I have finally written up the story for my 3 x great grand father John Edwin Barnes, thanks again for everyone's help on here that have helped make this possible, cheers everyone.     One of my “Heroes” and Favourite Ancestors the fourth in my series of blogs about my 8 great-grandparents The Life and Times of John Edwin Barnes   https://chiddicksfamilytree.wordpress.com/2019/08/17/the-life-and-times-of-john-edwin-barnes/  

chids

chids

 

La Brique Military Cemetery

La Brique Military Cemetery. La Brique is a small hamlet named from an old brick works that used to stand nearby before to the First World War. LA BRIQUE CEMETERY No.2 was begun in February 1915 and used until March 1918. The original cemetery consisted of 383 burials laid out in 25 irregular rows in Plot I. After the Armistice, graves were brought in from the battlefields to create Plot II and extend the original plot. There are now 840 Commonwealth servicemen of the Great War buried or commemo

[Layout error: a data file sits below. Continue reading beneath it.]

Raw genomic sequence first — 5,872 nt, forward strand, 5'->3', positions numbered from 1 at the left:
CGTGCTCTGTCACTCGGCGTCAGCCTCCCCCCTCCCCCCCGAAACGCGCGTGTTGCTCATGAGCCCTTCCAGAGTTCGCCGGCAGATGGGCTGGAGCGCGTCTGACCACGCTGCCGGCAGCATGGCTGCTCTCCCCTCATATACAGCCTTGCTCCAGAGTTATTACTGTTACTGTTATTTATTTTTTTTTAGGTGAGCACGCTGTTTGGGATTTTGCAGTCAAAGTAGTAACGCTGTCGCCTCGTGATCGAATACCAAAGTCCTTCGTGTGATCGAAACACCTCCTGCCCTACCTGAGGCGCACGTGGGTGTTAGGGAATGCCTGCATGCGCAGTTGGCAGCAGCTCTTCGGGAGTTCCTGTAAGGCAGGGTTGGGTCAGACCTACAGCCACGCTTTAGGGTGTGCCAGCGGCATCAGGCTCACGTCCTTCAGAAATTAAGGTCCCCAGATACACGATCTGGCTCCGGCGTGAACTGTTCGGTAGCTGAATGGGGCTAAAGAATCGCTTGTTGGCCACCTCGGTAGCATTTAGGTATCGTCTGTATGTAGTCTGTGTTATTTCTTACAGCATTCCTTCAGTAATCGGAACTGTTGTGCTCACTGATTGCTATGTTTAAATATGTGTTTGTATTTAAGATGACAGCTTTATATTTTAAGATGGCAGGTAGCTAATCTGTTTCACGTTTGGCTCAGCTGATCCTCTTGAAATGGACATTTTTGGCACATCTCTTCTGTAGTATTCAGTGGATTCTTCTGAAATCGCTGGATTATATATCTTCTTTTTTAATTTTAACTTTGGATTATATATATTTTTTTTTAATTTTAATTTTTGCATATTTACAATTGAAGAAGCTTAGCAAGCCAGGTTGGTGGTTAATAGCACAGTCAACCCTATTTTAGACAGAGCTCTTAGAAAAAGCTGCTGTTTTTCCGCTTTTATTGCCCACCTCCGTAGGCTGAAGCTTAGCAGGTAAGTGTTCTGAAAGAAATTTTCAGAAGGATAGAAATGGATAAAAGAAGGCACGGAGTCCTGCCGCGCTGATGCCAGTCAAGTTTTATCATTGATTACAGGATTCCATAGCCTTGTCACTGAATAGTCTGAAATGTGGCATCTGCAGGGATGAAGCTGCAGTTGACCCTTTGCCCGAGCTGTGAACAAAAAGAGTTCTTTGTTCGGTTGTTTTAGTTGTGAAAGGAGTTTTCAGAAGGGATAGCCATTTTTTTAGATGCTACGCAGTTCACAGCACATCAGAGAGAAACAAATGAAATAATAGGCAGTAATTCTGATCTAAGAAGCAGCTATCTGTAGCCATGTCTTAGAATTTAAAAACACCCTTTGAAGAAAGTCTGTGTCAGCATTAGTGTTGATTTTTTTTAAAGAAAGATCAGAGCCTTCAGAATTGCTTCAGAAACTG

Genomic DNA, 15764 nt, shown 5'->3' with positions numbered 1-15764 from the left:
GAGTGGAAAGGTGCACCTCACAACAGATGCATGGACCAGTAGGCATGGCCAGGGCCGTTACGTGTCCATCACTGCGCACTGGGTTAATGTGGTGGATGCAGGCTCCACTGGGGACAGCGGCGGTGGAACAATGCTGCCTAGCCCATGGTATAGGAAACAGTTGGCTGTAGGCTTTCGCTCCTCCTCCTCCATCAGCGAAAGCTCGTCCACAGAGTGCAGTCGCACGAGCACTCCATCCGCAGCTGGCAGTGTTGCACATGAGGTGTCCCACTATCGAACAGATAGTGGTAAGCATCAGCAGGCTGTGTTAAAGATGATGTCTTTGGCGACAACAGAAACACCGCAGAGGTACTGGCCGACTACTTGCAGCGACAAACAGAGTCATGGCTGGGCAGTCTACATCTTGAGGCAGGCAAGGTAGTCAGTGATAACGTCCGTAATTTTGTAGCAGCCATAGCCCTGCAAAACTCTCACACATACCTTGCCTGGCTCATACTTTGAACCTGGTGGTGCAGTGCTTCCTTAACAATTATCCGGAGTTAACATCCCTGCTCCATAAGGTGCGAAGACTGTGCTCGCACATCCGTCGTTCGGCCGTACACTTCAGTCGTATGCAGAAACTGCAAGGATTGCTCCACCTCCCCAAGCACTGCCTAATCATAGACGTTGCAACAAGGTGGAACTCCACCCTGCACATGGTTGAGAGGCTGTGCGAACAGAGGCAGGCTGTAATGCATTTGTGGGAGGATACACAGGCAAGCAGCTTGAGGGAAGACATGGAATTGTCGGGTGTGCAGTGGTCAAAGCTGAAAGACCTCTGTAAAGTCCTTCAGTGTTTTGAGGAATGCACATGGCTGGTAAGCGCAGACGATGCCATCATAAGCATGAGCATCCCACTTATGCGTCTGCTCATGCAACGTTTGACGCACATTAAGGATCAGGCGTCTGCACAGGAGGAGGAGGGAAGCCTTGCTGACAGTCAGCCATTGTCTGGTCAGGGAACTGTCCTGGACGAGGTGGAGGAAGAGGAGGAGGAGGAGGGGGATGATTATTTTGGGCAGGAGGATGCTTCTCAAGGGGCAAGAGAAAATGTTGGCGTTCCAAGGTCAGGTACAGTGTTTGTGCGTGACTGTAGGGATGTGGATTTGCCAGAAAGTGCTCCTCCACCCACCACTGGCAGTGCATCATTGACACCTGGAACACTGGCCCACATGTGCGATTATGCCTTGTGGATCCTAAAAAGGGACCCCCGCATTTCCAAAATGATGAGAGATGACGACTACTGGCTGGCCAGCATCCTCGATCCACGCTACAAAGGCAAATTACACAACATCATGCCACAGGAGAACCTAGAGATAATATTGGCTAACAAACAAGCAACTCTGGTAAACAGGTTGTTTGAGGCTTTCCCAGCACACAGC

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An Australian in the Royal Flying Corps – Gordon ROSS-SODEN

Gordon was born on the 31st of May 1888 in St Kilda, Victoria.  He was the youngest son of John Ross SODEN and Isabella Mary HALTON, who married in Vic in 1881. His father, John, died in 1892, aged 44, and was buried in the St Kilda Cemetery. Isabella, a beneficiary of the James Tyson millions, who became associated with all kinds of charitable and philanthropic work, died on the 21/11/1924 in London following an operation.  Her remains were brought back to Australia and buried with he

frev

frev

 

Badama Post

During the night of 30/31 July 1919, a relief column of 3rd Guides Infantry marched the 20+ miles from Parachinar to Sadda. Nearly 300 men strong, the column was based on B and D companies of 3rd Guides, supported by guns from 28th Mountain Battery and 40 additional mounted infantry from the Kurram Militia. The column was commanded by OC B Company Capt John Henry Jameson DSO.  The column reached Sadda on the morning of 31 July and, supported by machine guns from 22 Battery, went into action

pjwmacro

pjwmacro